If they really wanted peace, they wouldn't just keep selling more weapons and building more water tanks.

Nisreen's family's land is in Area C, which means it's pretty much slated for isolation / destruction / annexation if things go on like they seem to be going.

Under the Oslo Agreements, the Palestinian territories were divided into three types of areas:

Area A: The Palestinian Authority has complete security control and has control over civil administration. 18% of the total area of the West Bank and Gaza.

(Now that Israel has totally militarily re-occupied everything, Area A has little real meaning. In Aboud, a half-Christian village near Ramallah, a friend of mine helps farmers build agricultural access roads IN AREA A, and they have their equipment conficated regularly by a nearby settlement. Then it's the same old story: they call the District Coordinating Officer, the settlement says, "Oops! Sorry, we'll give it back," the settlers dump the bulldozer (or whatever) by the side of the road beneath the settlement, and my friend and his men pay 700 shekels (nearly $200) to haul it back to the worksite and lose a whole day, if not two, of work in the process. This has happened more than once. I accompanied them one time to try to reduce the chance of them being shot at from the settlement while they were loading up.)

Area B: The Israeli military authority has responsibility for security matters and the Palestinian Authority has responsibility for some civil administration authorities. 24% of the total area of the West Bank and Gaza.

Area C: The Israelis manage all security and civil affairs. 59% of the total area of the West Bank and Gaza.

All of Area C is Palestinian land, and it corresponds almost exactly to the area in the West Bank that Sharon plans to annex with his Annexation Barrier, aka security fence, aka Apartheid Wall, give or take a few percent.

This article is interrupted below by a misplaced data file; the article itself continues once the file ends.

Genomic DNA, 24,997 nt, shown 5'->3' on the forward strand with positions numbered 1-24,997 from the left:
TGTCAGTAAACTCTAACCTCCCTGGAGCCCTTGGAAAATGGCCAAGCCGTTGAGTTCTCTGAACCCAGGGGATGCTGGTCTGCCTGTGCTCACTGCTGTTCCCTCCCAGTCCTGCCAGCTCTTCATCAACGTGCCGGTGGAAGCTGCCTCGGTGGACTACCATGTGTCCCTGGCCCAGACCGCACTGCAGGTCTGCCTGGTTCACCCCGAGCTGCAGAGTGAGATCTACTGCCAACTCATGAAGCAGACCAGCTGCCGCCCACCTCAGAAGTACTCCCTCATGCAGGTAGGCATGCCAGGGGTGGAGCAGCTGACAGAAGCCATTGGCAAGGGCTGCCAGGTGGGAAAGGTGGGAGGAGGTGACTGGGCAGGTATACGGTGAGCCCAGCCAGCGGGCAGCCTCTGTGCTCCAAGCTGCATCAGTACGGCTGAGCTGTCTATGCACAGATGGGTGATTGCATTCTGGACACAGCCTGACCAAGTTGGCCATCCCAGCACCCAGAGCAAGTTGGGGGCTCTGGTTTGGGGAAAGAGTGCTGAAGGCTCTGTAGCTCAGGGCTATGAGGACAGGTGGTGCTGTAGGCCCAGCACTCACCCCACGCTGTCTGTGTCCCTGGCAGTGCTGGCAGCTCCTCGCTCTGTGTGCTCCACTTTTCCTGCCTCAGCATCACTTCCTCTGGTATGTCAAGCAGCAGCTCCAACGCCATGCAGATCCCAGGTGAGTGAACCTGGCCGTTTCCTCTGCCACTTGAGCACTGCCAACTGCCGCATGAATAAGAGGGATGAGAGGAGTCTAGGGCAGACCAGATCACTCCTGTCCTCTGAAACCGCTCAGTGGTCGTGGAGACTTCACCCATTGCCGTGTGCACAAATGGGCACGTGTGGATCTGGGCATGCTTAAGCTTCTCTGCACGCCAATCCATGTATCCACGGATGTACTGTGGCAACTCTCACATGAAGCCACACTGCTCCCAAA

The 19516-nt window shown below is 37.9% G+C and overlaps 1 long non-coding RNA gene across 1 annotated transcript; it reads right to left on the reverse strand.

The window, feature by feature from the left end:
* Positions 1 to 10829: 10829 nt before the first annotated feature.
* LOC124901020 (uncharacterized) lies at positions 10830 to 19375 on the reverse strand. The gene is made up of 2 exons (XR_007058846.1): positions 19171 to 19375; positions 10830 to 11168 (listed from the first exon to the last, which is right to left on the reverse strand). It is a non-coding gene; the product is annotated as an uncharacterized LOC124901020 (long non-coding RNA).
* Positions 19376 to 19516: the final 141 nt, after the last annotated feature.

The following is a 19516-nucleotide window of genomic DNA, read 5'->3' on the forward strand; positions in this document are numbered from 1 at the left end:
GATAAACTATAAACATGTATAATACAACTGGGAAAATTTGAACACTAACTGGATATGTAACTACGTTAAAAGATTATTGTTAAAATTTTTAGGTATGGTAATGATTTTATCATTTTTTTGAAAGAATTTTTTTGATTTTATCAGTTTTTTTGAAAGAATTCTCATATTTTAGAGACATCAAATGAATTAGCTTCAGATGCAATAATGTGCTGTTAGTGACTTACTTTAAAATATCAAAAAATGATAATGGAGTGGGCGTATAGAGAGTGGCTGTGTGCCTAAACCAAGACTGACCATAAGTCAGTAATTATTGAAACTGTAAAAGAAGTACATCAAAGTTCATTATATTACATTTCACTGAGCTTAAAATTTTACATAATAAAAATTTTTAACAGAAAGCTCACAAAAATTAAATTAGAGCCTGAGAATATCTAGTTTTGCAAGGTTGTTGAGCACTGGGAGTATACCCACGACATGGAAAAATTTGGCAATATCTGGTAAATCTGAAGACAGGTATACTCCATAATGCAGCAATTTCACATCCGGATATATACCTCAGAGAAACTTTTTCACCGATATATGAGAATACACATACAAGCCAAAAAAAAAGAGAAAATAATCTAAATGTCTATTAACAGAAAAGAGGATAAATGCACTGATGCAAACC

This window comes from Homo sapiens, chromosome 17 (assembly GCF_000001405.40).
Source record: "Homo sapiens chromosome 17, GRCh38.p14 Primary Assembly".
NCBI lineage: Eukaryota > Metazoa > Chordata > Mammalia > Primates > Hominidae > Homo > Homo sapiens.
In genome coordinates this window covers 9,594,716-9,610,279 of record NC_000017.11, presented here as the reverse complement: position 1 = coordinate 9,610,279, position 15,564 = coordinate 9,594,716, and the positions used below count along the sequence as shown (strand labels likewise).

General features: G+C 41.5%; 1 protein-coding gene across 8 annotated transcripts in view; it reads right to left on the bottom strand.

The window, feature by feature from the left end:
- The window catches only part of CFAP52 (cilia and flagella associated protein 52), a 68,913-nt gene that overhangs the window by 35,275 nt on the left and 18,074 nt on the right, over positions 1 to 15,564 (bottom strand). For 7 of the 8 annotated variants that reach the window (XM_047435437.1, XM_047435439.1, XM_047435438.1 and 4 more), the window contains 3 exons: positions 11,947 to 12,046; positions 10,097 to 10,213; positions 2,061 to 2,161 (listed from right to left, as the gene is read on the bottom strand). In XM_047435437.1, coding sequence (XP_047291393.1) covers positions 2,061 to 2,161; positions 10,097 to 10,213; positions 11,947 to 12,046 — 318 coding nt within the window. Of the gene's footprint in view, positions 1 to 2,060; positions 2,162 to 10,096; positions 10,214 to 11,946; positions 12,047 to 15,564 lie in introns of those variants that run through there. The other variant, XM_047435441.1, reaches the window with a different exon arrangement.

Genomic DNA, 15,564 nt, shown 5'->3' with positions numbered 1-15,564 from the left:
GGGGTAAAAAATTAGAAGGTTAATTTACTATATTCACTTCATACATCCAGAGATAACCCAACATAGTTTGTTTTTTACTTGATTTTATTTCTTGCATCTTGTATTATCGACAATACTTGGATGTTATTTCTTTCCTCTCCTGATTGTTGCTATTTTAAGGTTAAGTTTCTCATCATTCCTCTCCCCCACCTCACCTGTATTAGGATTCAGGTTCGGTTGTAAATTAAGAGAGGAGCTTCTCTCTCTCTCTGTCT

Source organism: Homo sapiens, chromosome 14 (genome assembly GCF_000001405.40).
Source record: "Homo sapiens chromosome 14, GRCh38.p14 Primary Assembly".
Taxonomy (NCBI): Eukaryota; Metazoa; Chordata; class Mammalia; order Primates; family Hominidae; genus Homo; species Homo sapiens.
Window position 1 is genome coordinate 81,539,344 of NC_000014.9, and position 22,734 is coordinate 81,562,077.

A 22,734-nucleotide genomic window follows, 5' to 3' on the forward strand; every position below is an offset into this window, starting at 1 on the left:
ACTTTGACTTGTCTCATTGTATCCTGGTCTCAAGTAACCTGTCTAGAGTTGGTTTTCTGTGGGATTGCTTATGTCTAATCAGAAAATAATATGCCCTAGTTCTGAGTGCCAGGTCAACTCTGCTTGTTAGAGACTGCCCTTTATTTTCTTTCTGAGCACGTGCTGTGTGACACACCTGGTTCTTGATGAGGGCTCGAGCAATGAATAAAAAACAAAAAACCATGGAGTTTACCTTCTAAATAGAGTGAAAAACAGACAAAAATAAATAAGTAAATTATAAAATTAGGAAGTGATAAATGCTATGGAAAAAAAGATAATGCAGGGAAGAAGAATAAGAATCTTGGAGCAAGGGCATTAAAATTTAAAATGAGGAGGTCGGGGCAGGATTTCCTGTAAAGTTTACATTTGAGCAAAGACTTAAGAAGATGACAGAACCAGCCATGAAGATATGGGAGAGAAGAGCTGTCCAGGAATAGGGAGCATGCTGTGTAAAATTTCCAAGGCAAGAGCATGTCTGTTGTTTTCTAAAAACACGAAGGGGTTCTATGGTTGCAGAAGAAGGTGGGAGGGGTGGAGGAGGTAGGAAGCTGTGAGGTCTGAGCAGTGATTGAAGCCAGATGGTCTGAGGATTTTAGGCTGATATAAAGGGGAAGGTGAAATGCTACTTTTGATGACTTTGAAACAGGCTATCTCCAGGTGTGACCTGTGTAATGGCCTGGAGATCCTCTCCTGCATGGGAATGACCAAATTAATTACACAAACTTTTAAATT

If you don't believe he's trying to annex this land permanently, please explain to me why he is building a new Jewish-only settlement on 'Area C' Jayyous land located on the 'wrong' side of the Barrier as we speak. That land was just razed, 600 olive trees belonging to the family of a friend of mine destroyed or stolen, in the past two weeks. Right now in these times so hopeful for peace, when everyone's longing for a breakthrough, Sharon is stabbing everyone, American and Israeli citizens included, in the back. He is clearly trying to make a just peace impossible.

The same Wall, which is ghettoizing the pretty town of Bethlehem (surrounding it on three sides, stealing land and turning life into an obscene nightmare that seems worse than prison, because I'd rather be trapped alone than have my whole community collectively destroyed), is being built as fast as Sharon can build it.

Nisreen's family's land, her inheritance, her childhood, her future, is also in Area C and on the wrong side of the Wall. All those apples and pears and apricots, all those jams and desserts, picnics and pride (she was obviously proud when serving me her apricot preserves from last year), might soon be taken away from her and her family in that same ugly way while everyone is distracted by 'disengagement' and elections and whatnot. Once elections are over, everyone will be distracted by 'peace talks' and pulling settlers out of Gaza (some of whom will very likely move to the West Bank!) while Israeli theft and violence continue unabated in the West Bank, if past experience is any indication. I hope I'm wrong, but we will see.

Nisreen said to me, "You know, these things happen, and you can't believe it, can't imagine it. You think it can't possibly happen here. And then it does. And you are surprised. And then you get used to it. And then something else happens, something worse, and you are surprised again. And then you get used to it again. It keeps going on like this."